Political Science Y103-08 Introduction to American Politics

Course Description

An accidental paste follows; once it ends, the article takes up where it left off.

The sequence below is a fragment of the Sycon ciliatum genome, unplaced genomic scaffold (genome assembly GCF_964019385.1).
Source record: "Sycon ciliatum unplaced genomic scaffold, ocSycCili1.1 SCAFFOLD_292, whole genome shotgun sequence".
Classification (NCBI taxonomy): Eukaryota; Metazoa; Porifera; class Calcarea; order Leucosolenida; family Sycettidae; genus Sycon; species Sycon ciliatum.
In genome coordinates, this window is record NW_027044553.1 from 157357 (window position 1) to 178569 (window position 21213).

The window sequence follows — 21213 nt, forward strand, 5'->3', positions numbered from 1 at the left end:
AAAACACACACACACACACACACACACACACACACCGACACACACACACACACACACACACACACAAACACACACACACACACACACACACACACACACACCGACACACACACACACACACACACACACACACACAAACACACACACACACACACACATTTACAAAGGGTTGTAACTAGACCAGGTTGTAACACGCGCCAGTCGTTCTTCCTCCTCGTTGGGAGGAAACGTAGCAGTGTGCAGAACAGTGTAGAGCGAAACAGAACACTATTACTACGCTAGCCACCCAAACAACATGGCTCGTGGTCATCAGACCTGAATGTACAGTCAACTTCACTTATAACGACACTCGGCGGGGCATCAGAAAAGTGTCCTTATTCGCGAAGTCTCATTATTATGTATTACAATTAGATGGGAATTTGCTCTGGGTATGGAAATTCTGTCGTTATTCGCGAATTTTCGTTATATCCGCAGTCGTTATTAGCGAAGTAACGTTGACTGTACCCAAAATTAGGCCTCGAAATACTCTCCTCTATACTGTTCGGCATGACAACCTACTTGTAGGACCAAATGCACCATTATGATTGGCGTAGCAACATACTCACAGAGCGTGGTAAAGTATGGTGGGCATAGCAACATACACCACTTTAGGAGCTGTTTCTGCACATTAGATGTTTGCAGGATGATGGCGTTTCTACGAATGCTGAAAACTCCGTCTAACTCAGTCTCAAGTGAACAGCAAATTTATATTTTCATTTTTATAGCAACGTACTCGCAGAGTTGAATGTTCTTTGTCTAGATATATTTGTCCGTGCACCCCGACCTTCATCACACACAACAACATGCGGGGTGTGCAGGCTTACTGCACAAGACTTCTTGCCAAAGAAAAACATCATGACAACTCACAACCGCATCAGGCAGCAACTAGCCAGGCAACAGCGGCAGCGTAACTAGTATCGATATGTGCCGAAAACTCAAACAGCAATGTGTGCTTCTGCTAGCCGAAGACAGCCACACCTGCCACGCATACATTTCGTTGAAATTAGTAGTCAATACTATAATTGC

Although we currently treat the U.S. Constitution with the utmost reverence, it was the center of a raucous political struggle at the time of its ratification. The Remnant Trust documents include an original printing of the Federalist Papers, which represent how the Founders viewed the basic institutions of American government. If students can see for themselves what the original arguments were for and against the Constitution, they can have a greater ability to understand how it functions today. More importantly, if students can appreciate why the Constitution was a controversial document and that it did not just appear fully formed from nowhere, they can come to a much deeper understanding of the operations of, and theories behind, the major American political institutions. The Federalist Papers are also an important example of the use of propaganda, a word that has negative connotations in the popular American imagination but that in this case simply refers to making a coherent argument in favor of some particular action (i.e., adopting the Constitution). Many of the disputes that raged around the new Constitution are still being fought today. In this course students will analyze one of these recurring debates and come to their own conclusions about the merits of each side of the disagreement using a modern issue to illustrate their point.